Top-shelf documentary (and now scripted) filmmaker, Joe Berlinger, stopped by the Cinemondo Podcast Studios - okay, we went to him — and discussed many of his films. Burk, as is his custom, asked Joe what some of his favorite docs were. He mentioned a film I hadn’t heard of - directed by the Maysles Brothers of Grey Gardens fame. No, it wasn’t GG, but I did find the doc for free on YouTube and I sat down and watched it a day or two after we met Joe.
I discovered a film, fifty plus years old, that is well-regarded as a touchstone of the genre. Yet, I had never heard of it. And, I have to tell you, it really moved me. Not only because of the story it told, but of the time and place it documented. That world is gone. Those people, most of them, are dead. Their lifestyle is no longer. The jobs of the protagonist - so important to them and their livelihoods, are also long gone. So we are seeing an immediate, no filtered look at a group of people and an experience that is no more. To see that, as an immediate experience, is so touching and odd that it made me understand why good documentaries are such a vital part of the world experience. If the Maysles brothers weren’t there with their camera - those people are gone forever. Those feelings and shared experiences never happened.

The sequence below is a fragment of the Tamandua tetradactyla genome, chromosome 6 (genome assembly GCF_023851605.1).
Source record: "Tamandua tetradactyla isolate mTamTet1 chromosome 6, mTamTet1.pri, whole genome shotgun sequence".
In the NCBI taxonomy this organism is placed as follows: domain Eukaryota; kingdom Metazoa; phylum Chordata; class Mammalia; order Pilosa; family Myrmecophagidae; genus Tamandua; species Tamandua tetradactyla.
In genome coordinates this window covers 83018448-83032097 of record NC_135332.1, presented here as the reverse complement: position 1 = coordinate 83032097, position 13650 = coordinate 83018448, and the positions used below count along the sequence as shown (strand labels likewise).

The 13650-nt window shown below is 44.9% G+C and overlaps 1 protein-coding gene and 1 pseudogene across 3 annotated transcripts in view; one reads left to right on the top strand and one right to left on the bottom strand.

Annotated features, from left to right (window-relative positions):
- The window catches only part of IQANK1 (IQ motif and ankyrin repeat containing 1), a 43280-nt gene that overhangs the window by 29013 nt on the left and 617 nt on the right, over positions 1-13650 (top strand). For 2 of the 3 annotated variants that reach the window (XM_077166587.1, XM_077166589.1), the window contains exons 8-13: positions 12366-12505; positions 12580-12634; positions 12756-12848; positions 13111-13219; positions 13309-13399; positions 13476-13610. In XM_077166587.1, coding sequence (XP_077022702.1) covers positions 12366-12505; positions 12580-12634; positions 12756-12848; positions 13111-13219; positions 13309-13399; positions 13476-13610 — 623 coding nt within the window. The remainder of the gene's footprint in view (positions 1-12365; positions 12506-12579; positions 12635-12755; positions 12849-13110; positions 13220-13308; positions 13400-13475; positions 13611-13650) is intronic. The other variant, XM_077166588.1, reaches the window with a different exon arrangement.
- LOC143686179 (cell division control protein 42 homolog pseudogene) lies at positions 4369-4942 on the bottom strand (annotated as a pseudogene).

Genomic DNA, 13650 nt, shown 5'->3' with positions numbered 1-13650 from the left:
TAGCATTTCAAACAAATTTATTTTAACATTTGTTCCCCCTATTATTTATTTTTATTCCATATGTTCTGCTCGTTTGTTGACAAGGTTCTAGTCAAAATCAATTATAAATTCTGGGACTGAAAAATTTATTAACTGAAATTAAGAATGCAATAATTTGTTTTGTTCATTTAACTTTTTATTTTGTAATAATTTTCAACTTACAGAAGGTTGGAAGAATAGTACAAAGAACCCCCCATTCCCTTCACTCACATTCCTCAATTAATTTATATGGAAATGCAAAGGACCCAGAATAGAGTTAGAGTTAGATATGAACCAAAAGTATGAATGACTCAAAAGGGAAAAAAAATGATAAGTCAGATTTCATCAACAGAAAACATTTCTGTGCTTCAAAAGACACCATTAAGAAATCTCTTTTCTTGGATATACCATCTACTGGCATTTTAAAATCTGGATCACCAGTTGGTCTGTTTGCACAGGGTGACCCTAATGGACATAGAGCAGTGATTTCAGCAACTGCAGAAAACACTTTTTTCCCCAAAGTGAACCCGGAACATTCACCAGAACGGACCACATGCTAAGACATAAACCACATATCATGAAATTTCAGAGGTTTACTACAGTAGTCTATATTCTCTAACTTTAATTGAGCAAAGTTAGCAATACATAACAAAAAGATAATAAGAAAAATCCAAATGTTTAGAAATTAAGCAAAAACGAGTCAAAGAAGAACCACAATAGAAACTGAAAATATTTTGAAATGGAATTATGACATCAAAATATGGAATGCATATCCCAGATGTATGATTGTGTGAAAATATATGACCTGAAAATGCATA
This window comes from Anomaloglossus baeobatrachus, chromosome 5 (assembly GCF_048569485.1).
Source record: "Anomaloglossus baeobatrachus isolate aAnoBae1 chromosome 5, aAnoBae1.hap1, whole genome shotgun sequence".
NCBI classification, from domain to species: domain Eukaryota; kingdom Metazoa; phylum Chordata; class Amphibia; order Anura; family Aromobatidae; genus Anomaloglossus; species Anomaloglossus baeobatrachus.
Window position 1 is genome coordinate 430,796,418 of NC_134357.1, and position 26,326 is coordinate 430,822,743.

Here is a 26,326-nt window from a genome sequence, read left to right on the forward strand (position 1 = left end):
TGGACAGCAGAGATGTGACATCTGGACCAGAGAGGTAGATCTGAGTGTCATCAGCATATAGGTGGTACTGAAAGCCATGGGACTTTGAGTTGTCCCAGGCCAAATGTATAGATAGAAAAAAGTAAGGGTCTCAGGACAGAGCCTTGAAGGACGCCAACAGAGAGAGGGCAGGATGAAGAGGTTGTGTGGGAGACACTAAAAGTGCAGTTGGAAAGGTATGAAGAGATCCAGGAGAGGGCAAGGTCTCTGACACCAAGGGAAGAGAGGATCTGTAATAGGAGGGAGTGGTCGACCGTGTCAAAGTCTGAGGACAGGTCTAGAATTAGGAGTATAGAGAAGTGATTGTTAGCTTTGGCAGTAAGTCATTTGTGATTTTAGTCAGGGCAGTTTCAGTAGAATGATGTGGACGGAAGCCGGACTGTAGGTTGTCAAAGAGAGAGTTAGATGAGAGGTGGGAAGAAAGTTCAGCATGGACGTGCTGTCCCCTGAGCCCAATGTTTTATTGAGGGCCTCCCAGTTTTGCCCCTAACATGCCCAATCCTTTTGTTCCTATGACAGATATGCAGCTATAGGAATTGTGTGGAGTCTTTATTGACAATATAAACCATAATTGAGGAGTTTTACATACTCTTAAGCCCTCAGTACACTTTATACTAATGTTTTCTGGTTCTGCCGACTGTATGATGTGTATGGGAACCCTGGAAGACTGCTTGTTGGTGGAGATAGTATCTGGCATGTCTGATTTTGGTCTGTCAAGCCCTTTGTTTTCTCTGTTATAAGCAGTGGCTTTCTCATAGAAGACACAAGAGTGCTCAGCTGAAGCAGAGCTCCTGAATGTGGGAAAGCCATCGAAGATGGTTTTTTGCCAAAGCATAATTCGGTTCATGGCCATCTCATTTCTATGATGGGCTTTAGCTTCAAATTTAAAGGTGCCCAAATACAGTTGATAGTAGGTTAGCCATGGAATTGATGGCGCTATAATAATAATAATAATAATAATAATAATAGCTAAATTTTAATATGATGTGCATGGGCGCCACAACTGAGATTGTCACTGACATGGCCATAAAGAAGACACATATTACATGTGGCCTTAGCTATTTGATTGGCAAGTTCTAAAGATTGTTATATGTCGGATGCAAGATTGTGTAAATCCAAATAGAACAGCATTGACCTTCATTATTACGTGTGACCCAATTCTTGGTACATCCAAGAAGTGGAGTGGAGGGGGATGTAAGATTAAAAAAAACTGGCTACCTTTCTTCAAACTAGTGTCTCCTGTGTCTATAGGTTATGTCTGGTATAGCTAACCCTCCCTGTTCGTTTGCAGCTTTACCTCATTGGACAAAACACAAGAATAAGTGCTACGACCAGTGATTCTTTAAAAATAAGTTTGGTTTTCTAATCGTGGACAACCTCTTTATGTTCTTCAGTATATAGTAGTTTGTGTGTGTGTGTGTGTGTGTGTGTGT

Documentaries are readily available to everyone at anytime online and on streaming services - also PBS. Many are excellent - I get sucked in. Some, though, overstay their welcome. I’ve seen many 6-10 part docs that are fascinating, but they’re a bit in love with themselves. We don’t need all of that. Two hours would have served that subject matter better than the sixteen hour experience I binged. But I’m quibbling. True crime docs, which Berlinger’s Paradise Lost is the touchstone and gold-standard of those, are everywhere. They’re fascinating because of the subject matter. The truly great ones, though, are much more than who killed who. They open up a new world to the viewer - and they don’t hit you over the head with it. It unfolds, like an onion, getting more intense and pungent as we get to the center of what happened.
Joe Berlinger’s films - whether he chronicles Metallica as no one as ever chronicled a rock band, or delves into the phenomenon known as Ted Bundy (both his doc and his scripted film with Zac Efron are on Netflix now!), his films just let the story unfold. You discover with the camera - the journey is quite the ride. Take it.